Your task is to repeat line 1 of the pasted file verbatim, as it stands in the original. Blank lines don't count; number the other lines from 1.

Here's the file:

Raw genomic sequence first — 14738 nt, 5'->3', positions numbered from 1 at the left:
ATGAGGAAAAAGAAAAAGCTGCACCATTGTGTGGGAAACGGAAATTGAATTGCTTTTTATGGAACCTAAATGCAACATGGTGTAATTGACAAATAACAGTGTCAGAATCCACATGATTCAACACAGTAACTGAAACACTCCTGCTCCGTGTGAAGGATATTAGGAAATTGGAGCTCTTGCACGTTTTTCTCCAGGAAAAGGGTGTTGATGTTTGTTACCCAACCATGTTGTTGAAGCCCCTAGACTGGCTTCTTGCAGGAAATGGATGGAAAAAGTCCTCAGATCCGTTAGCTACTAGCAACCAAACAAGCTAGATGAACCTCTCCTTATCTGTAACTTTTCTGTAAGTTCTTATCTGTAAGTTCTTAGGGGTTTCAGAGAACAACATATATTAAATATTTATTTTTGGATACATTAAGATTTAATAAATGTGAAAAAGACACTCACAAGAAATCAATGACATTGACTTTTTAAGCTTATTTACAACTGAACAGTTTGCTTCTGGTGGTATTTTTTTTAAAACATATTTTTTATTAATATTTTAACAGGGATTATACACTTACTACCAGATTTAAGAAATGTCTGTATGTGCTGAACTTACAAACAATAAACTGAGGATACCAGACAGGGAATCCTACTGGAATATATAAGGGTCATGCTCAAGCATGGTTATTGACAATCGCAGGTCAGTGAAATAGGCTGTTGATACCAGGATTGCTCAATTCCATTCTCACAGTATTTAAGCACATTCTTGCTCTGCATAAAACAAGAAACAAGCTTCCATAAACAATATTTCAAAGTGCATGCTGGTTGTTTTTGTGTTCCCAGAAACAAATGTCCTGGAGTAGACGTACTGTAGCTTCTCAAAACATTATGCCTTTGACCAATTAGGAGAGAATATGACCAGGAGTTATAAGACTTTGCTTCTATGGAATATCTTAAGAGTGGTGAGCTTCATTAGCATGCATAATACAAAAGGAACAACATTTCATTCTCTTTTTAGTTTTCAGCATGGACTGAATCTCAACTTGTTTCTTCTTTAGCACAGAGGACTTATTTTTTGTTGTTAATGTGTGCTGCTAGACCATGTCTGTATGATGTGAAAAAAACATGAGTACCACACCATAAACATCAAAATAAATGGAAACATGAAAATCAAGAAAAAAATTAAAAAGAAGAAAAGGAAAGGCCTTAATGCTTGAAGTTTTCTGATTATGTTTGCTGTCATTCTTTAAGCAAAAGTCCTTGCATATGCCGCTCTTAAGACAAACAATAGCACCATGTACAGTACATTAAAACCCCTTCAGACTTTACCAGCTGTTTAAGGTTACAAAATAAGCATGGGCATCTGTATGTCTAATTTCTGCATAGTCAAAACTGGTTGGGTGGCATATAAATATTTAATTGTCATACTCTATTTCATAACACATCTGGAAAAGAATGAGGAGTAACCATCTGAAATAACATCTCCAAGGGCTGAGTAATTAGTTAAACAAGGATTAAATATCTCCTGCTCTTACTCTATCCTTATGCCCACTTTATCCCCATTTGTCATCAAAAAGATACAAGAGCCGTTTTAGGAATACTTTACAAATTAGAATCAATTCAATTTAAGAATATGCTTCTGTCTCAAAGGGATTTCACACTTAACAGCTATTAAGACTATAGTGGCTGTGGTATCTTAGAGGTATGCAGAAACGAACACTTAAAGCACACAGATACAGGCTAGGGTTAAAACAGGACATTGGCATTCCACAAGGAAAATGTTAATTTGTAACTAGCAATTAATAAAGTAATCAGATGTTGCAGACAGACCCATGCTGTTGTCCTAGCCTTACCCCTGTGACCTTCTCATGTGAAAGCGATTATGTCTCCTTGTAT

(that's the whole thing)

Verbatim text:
Raw genomic sequence first — 14738 nt, 5'->3', positions numbered from 1 at the left: